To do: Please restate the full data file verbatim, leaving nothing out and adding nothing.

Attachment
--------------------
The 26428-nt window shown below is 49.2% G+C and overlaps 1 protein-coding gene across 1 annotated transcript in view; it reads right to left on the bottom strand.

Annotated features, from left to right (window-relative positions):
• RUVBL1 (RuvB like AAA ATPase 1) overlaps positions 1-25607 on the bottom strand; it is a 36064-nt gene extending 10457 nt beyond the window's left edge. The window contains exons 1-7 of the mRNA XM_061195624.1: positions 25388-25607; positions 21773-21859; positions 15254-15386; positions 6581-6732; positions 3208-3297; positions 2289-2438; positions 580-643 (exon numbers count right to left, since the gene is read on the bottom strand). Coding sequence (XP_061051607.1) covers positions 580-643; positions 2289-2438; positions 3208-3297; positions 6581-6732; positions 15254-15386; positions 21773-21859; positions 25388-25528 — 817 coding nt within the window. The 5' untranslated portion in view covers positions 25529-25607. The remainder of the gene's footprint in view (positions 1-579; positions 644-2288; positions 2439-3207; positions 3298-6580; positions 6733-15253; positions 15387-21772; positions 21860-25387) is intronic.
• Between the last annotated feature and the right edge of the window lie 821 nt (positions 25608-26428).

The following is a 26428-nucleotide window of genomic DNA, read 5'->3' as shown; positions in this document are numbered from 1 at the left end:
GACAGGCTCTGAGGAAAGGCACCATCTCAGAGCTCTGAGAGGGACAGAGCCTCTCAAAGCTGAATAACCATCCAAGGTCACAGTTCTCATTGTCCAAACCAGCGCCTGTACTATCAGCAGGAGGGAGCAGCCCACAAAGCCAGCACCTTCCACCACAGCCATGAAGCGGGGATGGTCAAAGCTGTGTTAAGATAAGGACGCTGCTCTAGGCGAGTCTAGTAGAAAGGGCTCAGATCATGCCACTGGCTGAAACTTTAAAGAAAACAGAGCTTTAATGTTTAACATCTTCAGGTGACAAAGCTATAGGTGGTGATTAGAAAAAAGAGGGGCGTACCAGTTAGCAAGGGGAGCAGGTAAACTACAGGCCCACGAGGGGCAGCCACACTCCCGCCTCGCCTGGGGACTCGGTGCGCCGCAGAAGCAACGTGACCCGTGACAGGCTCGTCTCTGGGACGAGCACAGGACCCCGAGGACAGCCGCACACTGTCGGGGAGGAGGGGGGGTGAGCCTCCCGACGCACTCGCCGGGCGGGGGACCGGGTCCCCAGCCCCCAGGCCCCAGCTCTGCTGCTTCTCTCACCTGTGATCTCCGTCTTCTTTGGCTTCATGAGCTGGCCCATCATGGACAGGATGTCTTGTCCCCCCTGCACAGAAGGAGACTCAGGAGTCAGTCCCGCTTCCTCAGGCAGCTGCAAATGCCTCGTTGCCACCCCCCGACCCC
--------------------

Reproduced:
The 26428-nt window shown below is 49.2% G+C and overlaps 1 protein-coding gene across 1 annotated transcript in view; it reads right to left on the bottom strand.

Annotated features, from left to right (window-relative positions):
• RUVBL1 (RuvB like AAA ATPase 1) overlaps positions 1-25607 on the bottom strand; it is a 36064-nt gene extending 10457 nt beyond the window's left edge. The window contains exons 1-7 of the mRNA XM_061195624.1: positions 25388-25607; positions 21773-21859; positions 15254-15386; positions 6581-6732; positions 3208-3297; positions 2289-2438; positions 580-643 (exon numbers count right to left, since the gene is read on the bottom strand). Coding sequence (XP_061051607.1) covers positions 580-643; positions 2289-2438; positions 3208-3297; positions 6581-6732; positions 15254-15386; positions 21773-21859; positions 25388-25528 — 817 coding nt within the window. The 5' untranslated portion in view covers positions 25529-25607. The remainder of the gene's footprint in view (positions 1-579; positions 644-2288; positions 2439-3207; positions 3298-6580; positions 6733-15253; positions 15387-21772; positions 21860-25387) is intronic.
• Between the last annotated feature and the right edge of the window lie 821 nt (positions 25608-26428).

The following is a 26428-nucleotide window of genomic DNA, read 5'->3' as shown; positions in this document are numbered from 1 at the left end:
GACAGGCTCTGAGGAAAGGCACCATCTCAGAGCTCTGAGAGGGACAGAGCCTCTCAAAGCTGAATAACCATCCAAGGTCACAGTTCTCATTGTCCAAACCAGCGCCTGTACTATCAGCAGGAGGGAGCAGCCCACAAAGCCAGCACCTTCCACCACAGCCATGAAGCGGGGATGGTCAAAGCTGTGTTAAGATAAGGACGCTGCTCTAGGCGAGTCTAGTAGAAAGGGCTCAGATCATGCCACTGGCTGAAACTTTAAAGAAAACAGAGCTTTAATGTTTAACATCTTCAGGTGACAAAGCTATAGGTGGTGATTAGAAAAAAGAGGGGCGTACCAGTTAGCAAGGGGAGCAGGTAAACTACAGGCCCACGAGGGGCAGCCACACTCCCGCCTCGCCTGGGGACTCGGTGCGCCGCAGAAGCAACGTGACCCGTGACAGGCTCGTCTCTGGGACGAGCACAGGACCCCGAGGACAGCCGCACACTGTCGGGGAGGAGGGGGGGTGAGCCTCCCGACGCACTCGCCGGGCGGGGGACCGGGTCCCCAGCCCCCAGGCCCCAGCTCTGCTGCTTCTCTCACCTGTGATCTCCGTCTTCTTTGGCTTCATGAGCTGGCCCATCATGGACAGGATGTCTTGTCCCCCCTGCACAGAAGGAGACTCAGGAGTCAGTCCCGCTTCCTCAGGCAGCTGCAAATGCCTCGTTGCCACCCCCCGACCCC